Forecast 2022: My Return To An In-Person Conference


(By Justin Sasso) The last time I attended an in-person broadcast conference was February of 2020. I had a late afternoon flight out of Reagan Washington National and was cajoled by a gate agent to give up my seat on an overbooked flight to Denver. Instead, I would take a connecting flight through Houston. There would be a short layover and I would be home an hour later than my original flight. The incentive was an $800 flight voucher to anywhere my heart desired.

Fifteen minutes later, I was paged back up to the gate agent’s desk to learn that my connecting flight from Houston to Denver was cancelled. My original flight home was long gone from the jet wing. However, the agent, wrapping up what seemed to be an intense call of airline agent jargon, slammed down his phone and informed me that one final option existed. It was a direct flight to Denver, leaving in 45 minutes. All I had to do was get from Reagan to Dulles International at 4:30 on a Wednesday afternoon. With the speed of an auctioneer, I negotiated an additional $300 flight voucher, cab fees and meal tickets, snapped them from the gate agent’s hand and bolted for the taxi stand.

Did I make it? That comes later, but first I want to tell you about my first broadcast conference since that hectic day in February of 2020: Radio Ink’s Forecast 2022, a lengthy twenty-one months later. Instead of slowly putting my big toe back into the pool of conferences, I went to the one nestled in mid-Manhattan, “The Big Apple,” “The City That Never Sleeps,” but does require proof of vaccination. Five weeks earlier, when Frank Montero called me and asked me to participate in his panel, I had come to two conclusions. One, I was never going to fit in any of my suits again, as I had “gained the COVID-19,” and two, conferences were a thing of the past. The weight I could lose, but having witnessed the postponement of two NAB Shows made it seem that broadcasters might never gather in-person again.

This was my first invite to Forecast and I was excitedly anxious to attend. After all, this is the legendary gathering of industry giants, envisioning the future of our industry. In reality, it’s a manageable gathering of people who love our industry and want to keep it healthy and strong.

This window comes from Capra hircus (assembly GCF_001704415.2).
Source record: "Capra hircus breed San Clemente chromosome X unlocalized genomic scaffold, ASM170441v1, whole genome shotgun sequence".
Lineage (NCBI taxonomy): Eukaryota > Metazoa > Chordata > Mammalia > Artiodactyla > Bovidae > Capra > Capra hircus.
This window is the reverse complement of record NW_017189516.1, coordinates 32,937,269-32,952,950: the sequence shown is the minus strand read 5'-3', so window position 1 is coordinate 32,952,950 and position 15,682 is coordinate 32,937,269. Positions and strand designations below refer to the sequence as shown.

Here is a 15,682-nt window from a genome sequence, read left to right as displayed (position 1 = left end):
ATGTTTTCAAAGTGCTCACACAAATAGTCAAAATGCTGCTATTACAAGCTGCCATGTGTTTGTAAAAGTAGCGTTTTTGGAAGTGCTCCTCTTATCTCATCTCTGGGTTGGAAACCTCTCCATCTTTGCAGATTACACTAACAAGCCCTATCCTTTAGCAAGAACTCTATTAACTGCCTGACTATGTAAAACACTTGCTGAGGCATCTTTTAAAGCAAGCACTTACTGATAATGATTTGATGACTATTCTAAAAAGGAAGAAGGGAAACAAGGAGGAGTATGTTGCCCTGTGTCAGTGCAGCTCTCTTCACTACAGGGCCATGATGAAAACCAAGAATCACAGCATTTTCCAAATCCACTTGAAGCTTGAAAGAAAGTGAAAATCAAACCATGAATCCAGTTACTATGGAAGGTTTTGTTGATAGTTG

There were great takeaways during the back-to-back panels, featuring many of our industry’s best and brightest. Several panels made it clear that broadcasters need to continue embracing digital and use it for growth and outreach. Broadcasting and digital both provide platforms for unlimited creativity and when combined, the outcome can be advantageous for both the audience and the broadcaster.

First and foremost, as an advocate for broadcasters, I was delighted to hear the detailed blueprint laid out by FCC Commissioner Nathan Simington. The Commissioner cherishes the service broadcasters provide to their communities. It was clear that broadcasters have a friend at the Commission and an ally for any battles ahead. During the panel I participated on, I was given the opportunity to share my experiences with the soon-to-be-confirmed Chair of the FCC, Jessica Rosenworcel. In short, I think she will be fair to broadcasters, providing us with the opportunity to make our case on almost every broadcast decision that comes before the commission.

Aside from the abundance of data points, developing technologies, and thoughtful panel discussion, Senator Smith’s Lifetime Leadership Award acceptance speech was a significant highlight for me. The Senator never misses an opportunity to share a timely story that gently blends into a meaningful lesson. Using an account of a trip he took to Sao Paulo, Smith expressed the joy he received from supporting an industry that always places its community before itself. His speech concluded with a heartfelt standing ovation.

Thank you Frank Montero and Deborah Parenti for the opportunity to attend Forecast 2022 and jump back into the conference waters with both feet. I can declare that this is a conference not to be missed and I sincerely hope to participate next year.

By the way, I made that flight out of Dulles, panting slightly as I took my seat, but with $1,100 tucked in my wallet and relieved that I was heading home. I felt a similar relief as the wheels of the airplane left LaGuardia’s runway. I was leaving with a head full of knowledge, a swarm of new ideas and the feeling that everything is going to be okay.

Justin Sasso is President & CEO, Colorado Broadcasters Association



Please enter your comment!
Please enter your name here